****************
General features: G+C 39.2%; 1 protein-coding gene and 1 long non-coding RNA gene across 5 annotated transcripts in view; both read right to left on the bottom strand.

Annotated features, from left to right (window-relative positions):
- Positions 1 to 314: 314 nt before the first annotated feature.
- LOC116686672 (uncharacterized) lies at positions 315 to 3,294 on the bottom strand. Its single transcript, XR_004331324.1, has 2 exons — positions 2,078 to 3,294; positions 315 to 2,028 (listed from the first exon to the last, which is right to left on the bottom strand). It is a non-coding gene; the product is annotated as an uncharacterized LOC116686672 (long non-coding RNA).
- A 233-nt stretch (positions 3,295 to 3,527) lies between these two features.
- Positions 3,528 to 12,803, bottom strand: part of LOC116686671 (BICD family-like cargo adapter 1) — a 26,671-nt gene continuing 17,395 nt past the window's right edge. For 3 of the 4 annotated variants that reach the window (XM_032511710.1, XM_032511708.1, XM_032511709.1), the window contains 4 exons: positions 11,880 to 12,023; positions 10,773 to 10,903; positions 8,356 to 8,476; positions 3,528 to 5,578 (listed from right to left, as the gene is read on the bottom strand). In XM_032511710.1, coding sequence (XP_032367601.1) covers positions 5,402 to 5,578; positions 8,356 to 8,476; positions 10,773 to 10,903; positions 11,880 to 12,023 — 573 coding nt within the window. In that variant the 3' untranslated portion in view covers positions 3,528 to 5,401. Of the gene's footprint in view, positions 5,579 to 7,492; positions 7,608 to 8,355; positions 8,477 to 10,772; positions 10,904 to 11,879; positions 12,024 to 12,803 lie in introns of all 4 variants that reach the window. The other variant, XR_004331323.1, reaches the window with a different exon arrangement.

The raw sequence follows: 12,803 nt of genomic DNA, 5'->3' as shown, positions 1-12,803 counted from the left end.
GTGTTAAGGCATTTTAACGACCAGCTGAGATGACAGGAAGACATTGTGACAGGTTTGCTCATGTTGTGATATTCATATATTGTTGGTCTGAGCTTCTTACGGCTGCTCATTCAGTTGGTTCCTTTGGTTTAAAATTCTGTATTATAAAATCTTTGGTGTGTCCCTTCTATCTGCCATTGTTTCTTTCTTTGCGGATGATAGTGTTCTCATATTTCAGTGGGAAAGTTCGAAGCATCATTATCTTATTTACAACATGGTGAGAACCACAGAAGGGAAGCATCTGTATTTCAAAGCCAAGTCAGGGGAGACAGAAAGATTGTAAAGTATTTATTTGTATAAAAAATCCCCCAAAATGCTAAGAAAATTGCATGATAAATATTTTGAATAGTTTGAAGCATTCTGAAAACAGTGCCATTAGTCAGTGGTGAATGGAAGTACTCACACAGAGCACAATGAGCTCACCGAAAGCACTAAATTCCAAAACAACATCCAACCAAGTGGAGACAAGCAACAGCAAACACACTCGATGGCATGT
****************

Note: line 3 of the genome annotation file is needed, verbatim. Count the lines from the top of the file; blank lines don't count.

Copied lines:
- Positions 1 to 314: 314 nt before the first annotated feature.